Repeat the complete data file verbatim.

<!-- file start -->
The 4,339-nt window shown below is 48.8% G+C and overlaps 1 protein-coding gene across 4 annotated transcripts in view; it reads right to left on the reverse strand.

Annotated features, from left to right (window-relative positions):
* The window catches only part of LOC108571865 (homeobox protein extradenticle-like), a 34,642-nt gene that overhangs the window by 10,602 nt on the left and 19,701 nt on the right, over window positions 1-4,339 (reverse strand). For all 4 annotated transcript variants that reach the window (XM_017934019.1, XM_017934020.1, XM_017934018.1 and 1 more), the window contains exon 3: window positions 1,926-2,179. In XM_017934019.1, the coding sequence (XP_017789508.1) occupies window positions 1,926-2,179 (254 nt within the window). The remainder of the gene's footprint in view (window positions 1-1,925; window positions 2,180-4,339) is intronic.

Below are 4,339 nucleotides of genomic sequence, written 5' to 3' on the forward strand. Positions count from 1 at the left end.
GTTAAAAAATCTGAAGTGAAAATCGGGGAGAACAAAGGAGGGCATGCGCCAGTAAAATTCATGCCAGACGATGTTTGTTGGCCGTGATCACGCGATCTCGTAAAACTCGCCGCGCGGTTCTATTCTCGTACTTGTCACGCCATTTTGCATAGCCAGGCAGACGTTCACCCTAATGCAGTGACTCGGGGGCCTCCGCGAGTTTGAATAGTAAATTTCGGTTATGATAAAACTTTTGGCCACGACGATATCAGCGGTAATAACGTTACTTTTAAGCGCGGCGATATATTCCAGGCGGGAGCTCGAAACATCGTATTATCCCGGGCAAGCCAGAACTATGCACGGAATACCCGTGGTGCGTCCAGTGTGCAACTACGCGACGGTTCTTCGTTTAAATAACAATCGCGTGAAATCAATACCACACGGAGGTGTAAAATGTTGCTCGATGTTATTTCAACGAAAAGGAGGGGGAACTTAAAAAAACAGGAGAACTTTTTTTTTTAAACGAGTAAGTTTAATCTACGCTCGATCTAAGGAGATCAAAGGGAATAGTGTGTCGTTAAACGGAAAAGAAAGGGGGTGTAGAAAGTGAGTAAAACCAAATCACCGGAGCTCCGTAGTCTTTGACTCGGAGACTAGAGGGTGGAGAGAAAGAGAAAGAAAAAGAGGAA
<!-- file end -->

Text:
The 4,339-nt window shown below is 48.8% G+C and overlaps 1 protein-coding gene across 4 annotated transcripts in view; it reads right to left on the reverse strand.

Annotated features, from left to right (window-relative positions):
* The window catches only part of LOC108571865 (homeobox protein extradenticle-like), a 34,642-nt gene that overhangs the window by 10,602 nt on the left and 19,701 nt on the right, over window positions 1-4,339 (reverse strand). For all 4 annotated transcript variants that reach the window (XM_017934019.1, XM_017934020.1, XM_017934018.1 and 1 more), the window contains exon 3: window positions 1,926-2,179. In XM_017934019.1, the coding sequence (XP_017789508.1) occupies window positions 1,926-2,179 (254 nt within the window). The remainder of the gene's footprint in view (window positions 1-1,925; window positions 2,180-4,339) is intronic.

Below are 4,339 nucleotides of genomic sequence, written 5' to 3' on the forward strand. Positions count from 1 at the left end.
GTTAAAAAATCTGAAGTGAAAATCGGGGAGAACAAAGGAGGGCATGCGCCAGTAAAATTCATGCCAGACGATGTTTGTTGGCCGTGATCACGCGATCTCGTAAAACTCGCCGCGCGGTTCTATTCTCGTACTTGTCACGCCATTTTGCATAGCCAGGCAGACGTTCACCCTAATGCAGTGACTCGGGGGCCTCCGCGAGTTTGAATAGTAAATTTCGGTTATGATAAAACTTTTGGCCACGACGATATCAGCGGTAATAACGTTACTTTTAAGCGCGGCGATATATTCCAGGCGGGAGCTCGAAACATCGTATTATCCCGGGCAAGCCAGAACTATGCACGGAATACCCGTGGTGCGTCCAGTGTGCAACTACGCGACGGTTCTTCGTTTAAATAACAATCGCGTGAAATCAATACCACACGGAGGTGTAAAATGTTGCTCGATGTTATTTCAACGAAAAGGAGGGGGAACTTAAAAAAACAGGAGAACTTTTTTTTTTAAACGAGTAAGTTTAATCTACGCTCGATCTAAGGAGATCAAAGGGAATAGTGTGTCGTTAAACGGAAAAGAAAGGGGGTGTAGAAAGTGAGTAAAACCAAATCACCGGAGCTCCGTAGTCTTTGACTCGGAGACTAGAGGGTGGAGAGAAAGAGAAAGAAAAAGAGGAA